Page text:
Assessing Open Source Software for Industrial Use

The “Automation World Gets Your Questions Answered” podcast gets insights from Benson Hougland and Terry Orchard of Opto 22 about the practical realities of using open source software for SCADA applications.

Benson Hougland and Terry Orchard of Opto 22
Benson Hougland and Terry Orchard of Opto 22

For many people in industry, open source software remains a bit of an enigma when it comes to its use in production operations. After all, given industry’s concerns about safety, reliability, and accountability, how could a user ever rely on community-developed technology that anyone can inspect, modify, and enhance.

As sketchy as this may sound to an uninitiated user, the reality is that open source software is not only being applied by larger numbers of manufacturers, it is also being integrated into the technologies created by automation suppliers.

To learn more about this, we connected with Benson Hougland and Terry Orchard of Opto 22, to answer a reader question about the suitability of open source software for supervisory control and data acquisition (SCADA) applications in a recent podcast episode. Opto 22 is a supplier of industrial controllers, I/O, and software.

“Opto’s position on open source software for industrial use is that we’re huge proponents; we embrace it,” said Hougland. “Open source software gives us lots of flexibility in the types of solutions we can provide, whether its SCADA, process control, or discrete applications.”

As a member of the Linux Foundation and a future member of the Eclipse Foundation (both open source software groups), Opto 22 makes extensive use of technology in its products, Hougland said. “For example, in groov EPIC [Opto 22’s new Edge Programmable Industrial Controller], we use the Linux operating system with RTR extensions, SQLite—an open source database, Jedi web servers, Node Red, MQTT, and Sparkplug B," he said. "All are open source and built into EPIC to give customers an opportunity to do new things with SCADA, Internet of Things, or traditional automation applications.”

Hougland noted that Opto 22 is not the first industrial technology supplier to embrace open source—after all, anything communicated over TCP/IP is open source. “We do this because customers want it and because of the flexibility it gives us as a developer,” he explained.

He explained that the industrial market isn’t so much demanding that companies like Opto 22 offer open source software, but “they are demanding new and exciting technologies to address a number of problems in automation, particularly in SCADA communications.”

As a manufacturer, if you’re looking to assess open source technologies, Hougland highlighted two primary options. First, visit SourceForge.net for kits and review their ratings and, second, work with a vendor when adopting and incorporating open source technologies. If you choose the second option, you can look at the vendor to assess their support for the open source technologies they use.

“I also look at what kinds of problems and successes people have had with specific open source software,” added Orchard. “There’s lots of posts in forums and blogs about what users have chosen to do and how they’ve gone about it. That can be a good source of information, and this is not just information from hobbyists. There are high-level discussions on industrial use of MQTT, for example.”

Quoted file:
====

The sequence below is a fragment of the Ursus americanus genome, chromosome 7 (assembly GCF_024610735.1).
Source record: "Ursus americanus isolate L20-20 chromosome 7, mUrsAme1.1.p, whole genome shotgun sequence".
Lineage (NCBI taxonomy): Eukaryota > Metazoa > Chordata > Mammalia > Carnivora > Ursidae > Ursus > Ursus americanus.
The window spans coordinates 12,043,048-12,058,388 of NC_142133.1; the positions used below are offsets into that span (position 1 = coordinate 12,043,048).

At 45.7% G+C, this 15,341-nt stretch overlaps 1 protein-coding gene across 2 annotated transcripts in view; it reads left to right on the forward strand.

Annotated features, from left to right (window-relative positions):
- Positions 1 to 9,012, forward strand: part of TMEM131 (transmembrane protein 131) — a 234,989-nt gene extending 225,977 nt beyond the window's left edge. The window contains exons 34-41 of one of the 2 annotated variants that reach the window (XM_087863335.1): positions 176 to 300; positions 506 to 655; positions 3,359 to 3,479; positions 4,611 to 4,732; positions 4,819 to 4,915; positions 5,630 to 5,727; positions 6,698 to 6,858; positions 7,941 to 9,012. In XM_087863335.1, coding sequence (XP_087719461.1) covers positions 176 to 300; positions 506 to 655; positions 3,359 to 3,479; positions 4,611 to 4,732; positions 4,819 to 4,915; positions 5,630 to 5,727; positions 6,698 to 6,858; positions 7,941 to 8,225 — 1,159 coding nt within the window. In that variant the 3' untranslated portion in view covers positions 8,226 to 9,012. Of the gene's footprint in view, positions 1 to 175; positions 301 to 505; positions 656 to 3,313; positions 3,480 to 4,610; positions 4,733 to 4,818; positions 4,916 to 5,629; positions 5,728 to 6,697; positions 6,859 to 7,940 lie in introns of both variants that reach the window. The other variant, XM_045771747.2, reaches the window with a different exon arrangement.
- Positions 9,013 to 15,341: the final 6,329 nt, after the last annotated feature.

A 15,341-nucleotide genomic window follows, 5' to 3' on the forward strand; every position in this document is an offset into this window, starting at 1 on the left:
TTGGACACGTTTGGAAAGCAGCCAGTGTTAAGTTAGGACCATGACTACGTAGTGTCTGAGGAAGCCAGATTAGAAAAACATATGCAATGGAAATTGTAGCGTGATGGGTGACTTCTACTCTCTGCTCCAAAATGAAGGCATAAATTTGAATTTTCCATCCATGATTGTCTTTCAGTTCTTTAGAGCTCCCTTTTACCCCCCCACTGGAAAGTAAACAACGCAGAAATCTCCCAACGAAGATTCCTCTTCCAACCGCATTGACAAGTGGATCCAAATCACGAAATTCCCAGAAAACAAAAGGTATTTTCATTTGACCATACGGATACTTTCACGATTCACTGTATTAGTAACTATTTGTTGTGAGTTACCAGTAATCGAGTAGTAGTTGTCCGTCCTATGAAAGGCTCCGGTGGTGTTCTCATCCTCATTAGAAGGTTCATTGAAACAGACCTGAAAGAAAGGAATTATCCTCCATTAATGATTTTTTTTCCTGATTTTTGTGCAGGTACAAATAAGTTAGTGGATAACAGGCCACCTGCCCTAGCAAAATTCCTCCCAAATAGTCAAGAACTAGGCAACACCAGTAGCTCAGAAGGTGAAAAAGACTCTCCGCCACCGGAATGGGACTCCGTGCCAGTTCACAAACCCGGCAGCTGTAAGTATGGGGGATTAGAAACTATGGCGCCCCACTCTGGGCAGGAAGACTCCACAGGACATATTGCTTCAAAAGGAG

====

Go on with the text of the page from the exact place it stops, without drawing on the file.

The bottom line with open source technology for industrial use is that assessing it properly comes down to research, just like with commercial applications, said Hougland. “With open source the difference is where the information comes from. It won’t come from the vendor [embedding the technology], it’ll come from the open source community such as Tango, Sardina Systems, OpenSCADA, and Rapid SCADA. Get on their websites and get involved to figure out which open source kits are the most successful and are being continually supported. Look for the last activity on their forum, or when the last build was made so you can get a feel for the longevity of the organization (behind the software) and their support for the package.”

Orchard advised that it’s a good idea to develop a close relationship with your IT department around this process. “As you do your research, working with IT can help you better understand what you’re looking for. For example, is certification important to your IT team? Knowing that kind of information can drive a lot of decisions.”

Also look at who else is supporting these open source SCADA applications, such as members of Linux or Eclipse Foundations. “Eclipse manages a lot of projects, and they have specific project areas for Industrial Internet of Things software like Paho and Tahu for MQTT and Sparkplug B. These are both open source technologies that are backed by a big organization. That can give a user a lot of confidence that there’s a support mechanism and community behind them.”

To hear this podcast episode, visit the Automation World Gets Your Questions Answered” podcast site. Our podcasts are also accessible on iTunes, Spotify, and other major podcast platforms; to find them, search for “Automation World Gets Your Questions Answered” and be sure to subscribe to be notified when new episodes are posted.

Companies in this article
More in Control